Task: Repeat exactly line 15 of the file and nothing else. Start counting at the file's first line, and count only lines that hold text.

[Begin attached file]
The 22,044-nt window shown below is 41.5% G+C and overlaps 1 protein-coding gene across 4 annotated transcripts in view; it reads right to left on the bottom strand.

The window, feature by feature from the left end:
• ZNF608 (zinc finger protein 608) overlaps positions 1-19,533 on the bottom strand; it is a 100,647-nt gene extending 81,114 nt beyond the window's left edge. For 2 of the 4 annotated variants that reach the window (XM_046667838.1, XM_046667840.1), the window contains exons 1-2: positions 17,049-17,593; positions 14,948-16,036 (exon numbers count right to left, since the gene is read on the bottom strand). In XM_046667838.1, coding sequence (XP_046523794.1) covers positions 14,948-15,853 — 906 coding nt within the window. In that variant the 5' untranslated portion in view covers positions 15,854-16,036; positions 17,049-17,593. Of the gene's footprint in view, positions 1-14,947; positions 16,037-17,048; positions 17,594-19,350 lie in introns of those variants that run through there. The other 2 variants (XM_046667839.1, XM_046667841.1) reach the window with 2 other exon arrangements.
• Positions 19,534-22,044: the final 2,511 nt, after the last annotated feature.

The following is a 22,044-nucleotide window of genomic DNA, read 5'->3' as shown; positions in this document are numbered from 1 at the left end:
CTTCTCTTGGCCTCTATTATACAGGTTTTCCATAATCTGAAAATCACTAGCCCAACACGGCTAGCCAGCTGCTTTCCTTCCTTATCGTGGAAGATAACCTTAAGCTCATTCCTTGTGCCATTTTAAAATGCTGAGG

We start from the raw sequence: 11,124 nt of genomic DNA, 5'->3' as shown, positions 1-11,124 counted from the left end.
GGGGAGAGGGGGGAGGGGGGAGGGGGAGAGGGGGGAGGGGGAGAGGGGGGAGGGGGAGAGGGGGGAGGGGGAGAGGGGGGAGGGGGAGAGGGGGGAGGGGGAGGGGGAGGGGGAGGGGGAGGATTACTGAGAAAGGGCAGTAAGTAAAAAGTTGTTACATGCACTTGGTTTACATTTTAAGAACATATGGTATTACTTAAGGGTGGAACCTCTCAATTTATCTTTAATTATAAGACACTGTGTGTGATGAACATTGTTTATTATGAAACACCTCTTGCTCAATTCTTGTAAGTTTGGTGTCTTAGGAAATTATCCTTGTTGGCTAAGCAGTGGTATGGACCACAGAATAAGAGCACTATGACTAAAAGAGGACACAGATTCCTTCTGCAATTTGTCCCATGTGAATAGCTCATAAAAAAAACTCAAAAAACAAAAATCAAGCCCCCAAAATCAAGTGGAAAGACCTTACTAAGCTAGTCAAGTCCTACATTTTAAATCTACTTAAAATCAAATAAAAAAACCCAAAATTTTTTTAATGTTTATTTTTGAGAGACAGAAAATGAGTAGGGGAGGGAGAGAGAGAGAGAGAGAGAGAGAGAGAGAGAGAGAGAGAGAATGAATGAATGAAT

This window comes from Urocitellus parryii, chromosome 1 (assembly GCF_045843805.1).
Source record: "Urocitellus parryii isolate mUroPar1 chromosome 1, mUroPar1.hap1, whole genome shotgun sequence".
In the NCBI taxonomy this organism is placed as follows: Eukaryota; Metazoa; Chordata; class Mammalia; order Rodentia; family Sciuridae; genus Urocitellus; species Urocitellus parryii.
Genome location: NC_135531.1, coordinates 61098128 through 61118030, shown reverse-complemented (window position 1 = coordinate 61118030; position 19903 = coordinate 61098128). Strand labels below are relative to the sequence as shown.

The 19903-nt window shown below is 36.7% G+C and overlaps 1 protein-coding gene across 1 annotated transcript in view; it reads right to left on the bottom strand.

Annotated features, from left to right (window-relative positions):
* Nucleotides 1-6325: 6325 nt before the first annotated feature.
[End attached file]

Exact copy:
* Nucleotides 1-6325: 6325 nt before the first annotated feature.